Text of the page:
Finished in the year 1021, this first novel and masterpiece of world literature, provides many evocative examples of period music in old Kyoto. The following excerpts specifically mention the period flute in context, beginning with the chapter named "The Flute":
Chapter 37—The Flute
She gave him a flute as he left.
“It is said to have a rich past. I would hate to have it lost among these tangles of wormwood. You must play on it as you leave and drown out the calls of your runners. That would give me great pleasure.”
“Far too valuable an addition to my retinue.”
It did indeed have a rich past. It had been Kashiwagi’s favorite. Yūgiri had heard him say more than once that it had possibilities he had never done justice to, and that he wanted it to have an owner more worthy of it. Near tears once more, he blew a few notes in the banjiki mode, but did not finish the melody he had begun.
“My inept pluckings on the koto may perhaps be excused as a kind of memorial, but this flute leaves me feeling quite helpless, wholly inadequate.”
The old lady sent out a poem:
“The voices of insects are unchanged this autumn,
Rank though the grasses be round my dewy lodging.”
He sent back:
“The melody is as it always was.
The voices that mourn are inexhaustible.”
He blew a soft strain on his new flute. And what would the princess be thinking in the wake of their interview? Would she indeed, as he had requested, leave the koto and the other instruments in the same tuning? Her mother was said to be very good on the Japanese koto.
He dozed off and dreamed that Kashiwagi was beside him, dressed as on their last meeting. He had taken up the flute. How unsettling, Yūgiri said to himself, still dreaming, that his friend should still be after the flute.
“If it matters not which wind sounds the bamboo flute,
Then let its note be forever with my children.
“I did not mean it for you.”
Yūgiri went on thinking about the dream. The flute was threatening to raise difficulties. Kashiwagi was still attached to it, and so perhaps it should have stayed at Ichijō. It should not, in any case, have been passed on to Yūgiri by a woman. But what had Kashiwagi meant, and what would he be thinking now? Because of the regret and the longing he must wander in stubborn darkness, worrying about trifles. One did well to avoid such entanglements.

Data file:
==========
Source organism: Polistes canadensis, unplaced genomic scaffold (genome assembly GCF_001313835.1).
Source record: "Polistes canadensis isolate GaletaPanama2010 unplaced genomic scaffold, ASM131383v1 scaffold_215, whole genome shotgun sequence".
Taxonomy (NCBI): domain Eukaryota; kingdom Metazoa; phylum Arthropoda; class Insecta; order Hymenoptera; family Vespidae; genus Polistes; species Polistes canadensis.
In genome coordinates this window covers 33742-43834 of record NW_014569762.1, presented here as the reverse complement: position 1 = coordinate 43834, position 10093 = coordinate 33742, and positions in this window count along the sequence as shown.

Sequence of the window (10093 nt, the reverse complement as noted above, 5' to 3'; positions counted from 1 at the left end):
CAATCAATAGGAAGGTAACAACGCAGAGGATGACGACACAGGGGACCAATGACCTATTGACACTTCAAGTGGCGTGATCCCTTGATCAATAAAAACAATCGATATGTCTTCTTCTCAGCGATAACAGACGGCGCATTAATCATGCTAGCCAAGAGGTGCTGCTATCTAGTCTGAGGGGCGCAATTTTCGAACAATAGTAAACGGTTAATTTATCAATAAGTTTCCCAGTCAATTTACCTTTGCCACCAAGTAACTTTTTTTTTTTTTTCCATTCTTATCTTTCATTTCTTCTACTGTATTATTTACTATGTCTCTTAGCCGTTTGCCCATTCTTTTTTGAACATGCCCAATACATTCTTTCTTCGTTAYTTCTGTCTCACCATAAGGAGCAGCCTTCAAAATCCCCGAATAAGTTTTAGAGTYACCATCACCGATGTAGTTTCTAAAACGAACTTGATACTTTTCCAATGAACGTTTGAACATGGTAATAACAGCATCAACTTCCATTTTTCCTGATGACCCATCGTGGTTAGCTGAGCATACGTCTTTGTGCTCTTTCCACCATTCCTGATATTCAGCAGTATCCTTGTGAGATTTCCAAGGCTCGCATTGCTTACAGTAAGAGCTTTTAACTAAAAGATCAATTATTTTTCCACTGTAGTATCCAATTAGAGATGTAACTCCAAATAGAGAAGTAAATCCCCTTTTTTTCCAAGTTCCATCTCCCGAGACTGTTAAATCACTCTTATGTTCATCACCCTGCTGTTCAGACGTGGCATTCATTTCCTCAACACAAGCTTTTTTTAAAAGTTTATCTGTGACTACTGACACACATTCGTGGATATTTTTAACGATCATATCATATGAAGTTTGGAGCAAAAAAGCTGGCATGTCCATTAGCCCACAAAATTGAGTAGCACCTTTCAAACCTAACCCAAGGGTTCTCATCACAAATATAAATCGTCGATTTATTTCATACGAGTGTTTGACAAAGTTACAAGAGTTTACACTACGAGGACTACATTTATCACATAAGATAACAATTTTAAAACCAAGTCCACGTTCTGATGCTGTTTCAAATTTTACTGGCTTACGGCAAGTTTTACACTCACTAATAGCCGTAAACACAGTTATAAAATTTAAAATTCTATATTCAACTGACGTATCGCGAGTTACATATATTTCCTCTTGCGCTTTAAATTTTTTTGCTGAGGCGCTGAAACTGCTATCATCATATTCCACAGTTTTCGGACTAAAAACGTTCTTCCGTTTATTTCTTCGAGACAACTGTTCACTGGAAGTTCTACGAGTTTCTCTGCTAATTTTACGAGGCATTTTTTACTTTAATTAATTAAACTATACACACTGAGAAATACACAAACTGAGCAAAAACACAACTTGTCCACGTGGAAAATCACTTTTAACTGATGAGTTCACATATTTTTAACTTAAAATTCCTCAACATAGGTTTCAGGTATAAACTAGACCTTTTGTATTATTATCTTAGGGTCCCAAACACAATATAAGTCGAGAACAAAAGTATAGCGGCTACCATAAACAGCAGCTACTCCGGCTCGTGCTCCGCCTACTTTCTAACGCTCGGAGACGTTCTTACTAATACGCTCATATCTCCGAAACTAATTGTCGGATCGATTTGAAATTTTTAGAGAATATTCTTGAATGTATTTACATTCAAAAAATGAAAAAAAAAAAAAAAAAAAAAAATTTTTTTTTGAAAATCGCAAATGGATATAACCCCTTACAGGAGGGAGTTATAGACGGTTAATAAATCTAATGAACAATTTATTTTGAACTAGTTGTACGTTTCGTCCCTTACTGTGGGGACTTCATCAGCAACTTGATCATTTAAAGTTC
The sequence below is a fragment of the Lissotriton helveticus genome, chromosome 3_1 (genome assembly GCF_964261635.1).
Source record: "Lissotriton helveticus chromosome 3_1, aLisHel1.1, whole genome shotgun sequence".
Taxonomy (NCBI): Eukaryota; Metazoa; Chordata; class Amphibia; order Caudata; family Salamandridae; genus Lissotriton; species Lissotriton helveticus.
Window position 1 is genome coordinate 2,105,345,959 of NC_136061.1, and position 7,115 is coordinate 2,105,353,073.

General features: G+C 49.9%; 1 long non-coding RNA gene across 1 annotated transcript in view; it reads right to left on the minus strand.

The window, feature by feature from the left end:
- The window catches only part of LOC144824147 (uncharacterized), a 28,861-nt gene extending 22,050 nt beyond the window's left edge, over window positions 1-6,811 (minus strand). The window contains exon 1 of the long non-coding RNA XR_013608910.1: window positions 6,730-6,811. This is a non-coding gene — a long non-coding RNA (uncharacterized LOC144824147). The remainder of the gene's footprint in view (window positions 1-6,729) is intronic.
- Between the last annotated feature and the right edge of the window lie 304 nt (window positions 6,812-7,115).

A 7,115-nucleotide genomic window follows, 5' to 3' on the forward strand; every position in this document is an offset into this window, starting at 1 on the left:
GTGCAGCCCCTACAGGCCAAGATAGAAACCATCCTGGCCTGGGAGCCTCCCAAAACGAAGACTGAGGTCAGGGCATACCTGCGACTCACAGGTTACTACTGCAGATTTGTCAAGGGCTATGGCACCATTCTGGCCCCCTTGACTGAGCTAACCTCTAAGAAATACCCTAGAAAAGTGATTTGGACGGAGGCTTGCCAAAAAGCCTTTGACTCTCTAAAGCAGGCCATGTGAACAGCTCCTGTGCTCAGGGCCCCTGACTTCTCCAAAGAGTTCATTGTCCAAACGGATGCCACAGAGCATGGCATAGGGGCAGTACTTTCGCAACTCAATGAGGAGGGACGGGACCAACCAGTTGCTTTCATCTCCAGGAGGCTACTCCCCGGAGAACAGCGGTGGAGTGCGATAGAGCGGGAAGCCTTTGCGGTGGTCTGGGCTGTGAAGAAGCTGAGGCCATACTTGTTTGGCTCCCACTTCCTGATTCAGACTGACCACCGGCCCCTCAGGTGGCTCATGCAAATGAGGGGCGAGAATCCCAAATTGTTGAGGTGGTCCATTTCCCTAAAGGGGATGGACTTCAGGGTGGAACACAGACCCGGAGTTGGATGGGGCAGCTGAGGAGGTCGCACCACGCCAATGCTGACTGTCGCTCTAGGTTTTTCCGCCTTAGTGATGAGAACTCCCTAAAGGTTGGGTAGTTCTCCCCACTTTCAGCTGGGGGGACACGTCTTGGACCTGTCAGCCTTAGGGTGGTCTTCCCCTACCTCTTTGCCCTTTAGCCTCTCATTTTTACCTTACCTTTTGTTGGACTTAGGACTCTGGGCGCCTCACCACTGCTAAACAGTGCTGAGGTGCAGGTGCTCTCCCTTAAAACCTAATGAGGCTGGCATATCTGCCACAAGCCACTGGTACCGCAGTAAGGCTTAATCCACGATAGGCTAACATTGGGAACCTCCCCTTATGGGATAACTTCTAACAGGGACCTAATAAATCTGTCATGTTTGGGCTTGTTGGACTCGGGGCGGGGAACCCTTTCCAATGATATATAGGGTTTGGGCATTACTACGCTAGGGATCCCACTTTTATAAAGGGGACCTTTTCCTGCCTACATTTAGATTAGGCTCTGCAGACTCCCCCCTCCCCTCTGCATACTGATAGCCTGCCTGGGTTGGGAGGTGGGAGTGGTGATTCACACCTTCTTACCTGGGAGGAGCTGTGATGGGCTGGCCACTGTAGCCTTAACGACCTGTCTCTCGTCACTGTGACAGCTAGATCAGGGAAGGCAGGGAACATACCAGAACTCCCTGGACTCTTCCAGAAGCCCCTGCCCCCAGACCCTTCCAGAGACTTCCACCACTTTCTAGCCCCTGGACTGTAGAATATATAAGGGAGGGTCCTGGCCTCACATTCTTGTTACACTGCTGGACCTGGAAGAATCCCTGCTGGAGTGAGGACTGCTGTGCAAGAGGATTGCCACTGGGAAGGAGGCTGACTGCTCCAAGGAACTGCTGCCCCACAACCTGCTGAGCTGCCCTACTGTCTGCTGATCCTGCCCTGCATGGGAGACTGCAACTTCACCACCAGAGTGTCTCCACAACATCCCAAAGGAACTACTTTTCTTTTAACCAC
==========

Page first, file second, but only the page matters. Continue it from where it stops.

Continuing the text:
He had services read on Mount Otagi and at a temple favored by Kashiwagi. But what to do about the flute? It had a rich history, the old lady had said. Offered immediately to a temple it might do a little toward the repose of Kashiwagi’s soul. Yet he hesitated.
The moment seemed ripe. Coming a little closer, he described his dream. Genji listened in silence and was not quick to answer. It did of course mean something to him.
“Yes, there are reasons why I should have the flute. It belonged to the Yōzei emperor and was much prized by the late Prince Shikibu. Remarking upon Kashiwagi’s skills, the prince gave it to him one day when we had gathered to admire the hagi. I should imagine that the princess’s mother did not quite know what she was doing when she gave it to you.”
I need not speak of his accomplishments in the compulsory subjects, the classics and the like. When it came to music his flute and koto made the heavens echo — but to recount all his virtues would, I fear, give rise to a suspicion that I distort the truth.
On evenings when there was music, he would play the flute to her koto and so communicate something of his longing, and take some comfort from her voice, soft through the curtains.